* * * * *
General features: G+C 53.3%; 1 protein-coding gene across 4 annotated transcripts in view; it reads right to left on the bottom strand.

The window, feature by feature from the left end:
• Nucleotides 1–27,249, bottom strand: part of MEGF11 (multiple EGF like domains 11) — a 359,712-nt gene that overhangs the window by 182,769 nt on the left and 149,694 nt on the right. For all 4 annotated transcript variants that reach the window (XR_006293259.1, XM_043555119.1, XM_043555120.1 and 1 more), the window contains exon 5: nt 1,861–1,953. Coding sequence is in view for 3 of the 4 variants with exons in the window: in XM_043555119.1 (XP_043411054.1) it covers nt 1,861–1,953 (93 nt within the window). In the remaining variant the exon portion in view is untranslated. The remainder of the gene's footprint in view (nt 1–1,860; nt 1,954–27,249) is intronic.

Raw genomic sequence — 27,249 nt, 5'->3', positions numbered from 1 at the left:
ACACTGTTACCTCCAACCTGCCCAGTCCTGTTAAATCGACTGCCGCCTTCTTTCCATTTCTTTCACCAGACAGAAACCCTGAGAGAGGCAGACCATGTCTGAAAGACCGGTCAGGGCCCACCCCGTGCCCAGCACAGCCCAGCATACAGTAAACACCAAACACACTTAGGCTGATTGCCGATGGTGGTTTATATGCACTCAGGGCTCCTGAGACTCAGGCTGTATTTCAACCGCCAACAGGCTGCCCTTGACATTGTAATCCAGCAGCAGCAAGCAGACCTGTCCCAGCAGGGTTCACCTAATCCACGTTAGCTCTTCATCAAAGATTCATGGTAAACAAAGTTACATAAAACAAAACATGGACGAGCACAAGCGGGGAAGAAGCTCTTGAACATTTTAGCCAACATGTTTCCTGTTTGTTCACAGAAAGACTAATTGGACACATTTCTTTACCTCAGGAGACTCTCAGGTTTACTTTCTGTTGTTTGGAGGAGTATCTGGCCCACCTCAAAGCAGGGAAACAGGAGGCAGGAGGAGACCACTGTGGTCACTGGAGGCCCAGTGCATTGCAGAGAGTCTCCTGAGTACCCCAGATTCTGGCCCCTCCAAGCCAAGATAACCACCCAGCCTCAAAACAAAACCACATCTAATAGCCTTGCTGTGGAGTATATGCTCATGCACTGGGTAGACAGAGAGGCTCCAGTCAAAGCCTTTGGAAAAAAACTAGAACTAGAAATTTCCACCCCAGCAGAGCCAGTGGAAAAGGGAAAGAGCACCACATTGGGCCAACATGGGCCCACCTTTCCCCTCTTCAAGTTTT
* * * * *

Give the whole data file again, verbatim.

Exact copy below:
General features: G+C 53.3%; 1 protein-coding gene across 4 annotated transcripts in view; it reads right to left on the bottom strand.

The window, feature by feature from the left end:
• Nucleotides 1–27,249, bottom strand: part of MEGF11 (multiple EGF like domains 11) — a 359,712-nt gene that overhangs the window by 182,769 nt on the left and 149,694 nt on the right. For all 4 annotated transcript variants that reach the window (XR_006293259.1, XM_043555119.1, XM_043555120.1 and 1 more), the window contains exon 5: nt 1,861–1,953. Coding sequence is in view for 3 of the 4 variants with exons in the window: in XM_043555119.1 (XP_043411054.1) it covers nt 1,861–1,953 (93 nt within the window). In the remaining variant the exon portion in view is untranslated. The remainder of the gene's footprint in view (nt 1–1,860; nt 1,954–27,249) is intronic.

Raw genomic sequence — 27,249 nt, 5'->3', positions numbered from 1 at the left:
ACACTGTTACCTCCAACCTGCCCAGTCCTGTTAAATCGACTGCCGCCTTCTTTCCATTTCTTTCACCAGACAGAAACCCTGAGAGAGGCAGACCATGTCTGAAAGACCGGTCAGGGCCCACCCCGTGCCCAGCACAGCCCAGCATACAGTAAACACCAAACACACTTAGGCTGATTGCCGATGGTGGTTTATATGCACTCAGGGCTCCTGAGACTCAGGCTGTATTTCAACCGCCAACAGGCTGCCCTTGACATTGTAATCCAGCAGCAGCAAGCAGACCTGTCCCAGCAGGGTTCACCTAATCCACGTTAGCTCTTCATCAAAGATTCATGGTAAACAAAGTTACATAAAACAAAACATGGACGAGCACAAGCGGGGAAGAAGCTCTTGAACATTTTAGCCAACATGTTTCCTGTTTGTTCACAGAAAGACTAATTGGACACATTTCTTTACCTCAGGAGACTCTCAGGTTTACTTTCTGTTGTTTGGAGGAGTATCTGGCCCACCTCAAAGCAGGGAAACAGGAGGCAGGAGGAGACCACTGTGGTCACTGGAGGCCCAGTGCATTGCAGAGAGTCTCCTGAGTACCCCAGATTCTGGCCCCTCCAAGCCAAGATAACCACCCAGCCTCAAAACAAAACCACATCTAATAGCCTTGCTGTGGAGTATATGCTCATGCACTGGGTAGACAGAGAGGCTCCAGTCAAAGCCTTTGGAAAAAAACTAGAACTAGAAATTTCCACCCCAGCAGAGCCAGTGGAAAAGGGAAAGAGCACCACATTGGGCCAACATGGGCCCACCTTTCCCCTCTTCAAGTTTT